"Where is he now?" I asked the river. I received another visionary flash. He appeared to have picked up my scent, or whatever he was tracking by, and was moving much more quickly in my direction. It occurred to me that if I intercepted him, it would put that much more distance between him and Dakota. I turned to face the way he was coming and prepared myself as best I could. I felt a disconcerting emptiness without the pearl, but I could feel the river trying to compensate. I let it in further, the irony of it filling the spaces I had so wanted to keep from it not lost on me. This was, however, my only means of defense. The water around my legs deepened and the current began to run much faster.
"Let's do this thing," I said to the river with way more bravado than I felt. I took off in the direction of the other dragon.
* * * *
I ran. I had been in track and tried a sprint to begin with, but the pearl was too much in the way, especially the way I was carrying it, with my arms holding it in place under my shirt. I tucked my shirt into my sweat pants and tied the cord tightly to try to hold it in place. Even with this adjustment, the terrain was still too wooded for a good sprint, so eventually I had to settle for a cross-country run. I lettered in cross-country in high school, so I easily fell into a pace that ate up the distance. Unfortunately, I had no idea where to go.
My car was parked in the direction the nasty dragon was coming from, so that wasn't an option. I was pretty sure I knew where I was, and if I was correct, there was a shopping district on the other side of this little wooded area. I headed in that direction. If, God forbid, the dragon got past Sebastian, he would be hampered with what he could do in a crush of people. I hoped. Saturday on a nice day, the area would be packed. I would have to pick up a bag or something to put the pearl in, but I could think of several shops that would carry something I could use, that I might even get some use out of later.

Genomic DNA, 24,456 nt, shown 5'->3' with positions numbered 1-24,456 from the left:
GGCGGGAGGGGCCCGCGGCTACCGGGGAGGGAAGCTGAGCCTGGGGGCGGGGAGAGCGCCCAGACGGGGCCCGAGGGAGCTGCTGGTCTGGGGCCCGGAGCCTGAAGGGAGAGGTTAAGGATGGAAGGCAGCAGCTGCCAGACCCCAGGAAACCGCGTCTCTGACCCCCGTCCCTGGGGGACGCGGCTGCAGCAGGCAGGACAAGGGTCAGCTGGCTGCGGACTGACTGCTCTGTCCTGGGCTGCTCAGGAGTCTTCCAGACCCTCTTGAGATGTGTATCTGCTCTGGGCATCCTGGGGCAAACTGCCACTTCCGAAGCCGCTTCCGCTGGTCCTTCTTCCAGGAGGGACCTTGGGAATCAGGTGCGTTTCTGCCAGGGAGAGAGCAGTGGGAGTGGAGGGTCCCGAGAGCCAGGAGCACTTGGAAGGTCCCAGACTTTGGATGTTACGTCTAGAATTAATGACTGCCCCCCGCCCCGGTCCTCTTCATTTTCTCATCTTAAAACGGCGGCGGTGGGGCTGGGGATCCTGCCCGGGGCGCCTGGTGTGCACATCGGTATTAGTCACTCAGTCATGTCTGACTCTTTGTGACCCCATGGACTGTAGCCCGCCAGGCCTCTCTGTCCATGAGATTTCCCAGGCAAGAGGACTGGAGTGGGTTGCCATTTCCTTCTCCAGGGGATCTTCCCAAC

As I ran, I felt the pearl move back and forth against my skin, bumping and rubbing. So warm and smooth, the feeling of it nudging my abdomen as I ran was surprisingly pleasant. I had to keep my attention focused on where I was running so that I didn't trip over a root or stone and twist or pull something in a fall. When I felt the pearl pushing against my stomach, I didn't think much of it. But when I felt it push into my torso, I almost went sprawling.
I stopped immediately but had to fight my shirt out of my tightly knotted waistband. By the time I got my shirt pulled out and yanked it up, I was just in time to watch the pearl somehow phase entirely into my body. Sheer panic slapped me but was quickly forgotten. A nauseating sensation rippled up through me in waves as the pearl made itself right at home inside of me.
* * * *
I came to a halt and stood my ground as my adversary came in low. It took me a second to realize he was flying just slightly above the water. He looked fantastic shimmering against the water, gold-tinted red scales with gold underscales and a red-gold mane, antlers branching proudly above his head. He was clearly strong and healthy, and his coloring was magnificent. A real bummer he was here to kick my ass.
The overpowering mass of red and gold immediately made me think of fire. Well, if fire was his element, maybe I could use the water to my advantage. I focused the energy of the river and pulled it into me, then forced it forward at the incoming dragon. A wave much larger than I would have believed possible rose up and struck the dragon, throwing him partway back the way he'd come.
He stood, no longer airborne, sopping wet from the attack. His mane clung to his face and hung sloppily down. He looked like a oversized drowned rat. While I was unsure how much real damage I'd done, the hit to his majesty was certainly an ego boost.
Then out of nowhere I felt surrounded by Dakota, and was completely distracted. The feeling was unnervingly similar to when Chang swallowed the pearl, but for the life of me I couldn't figure out how Dakota could have accomplished such a thing. Then the river wrenched my attention back to the matter at hand.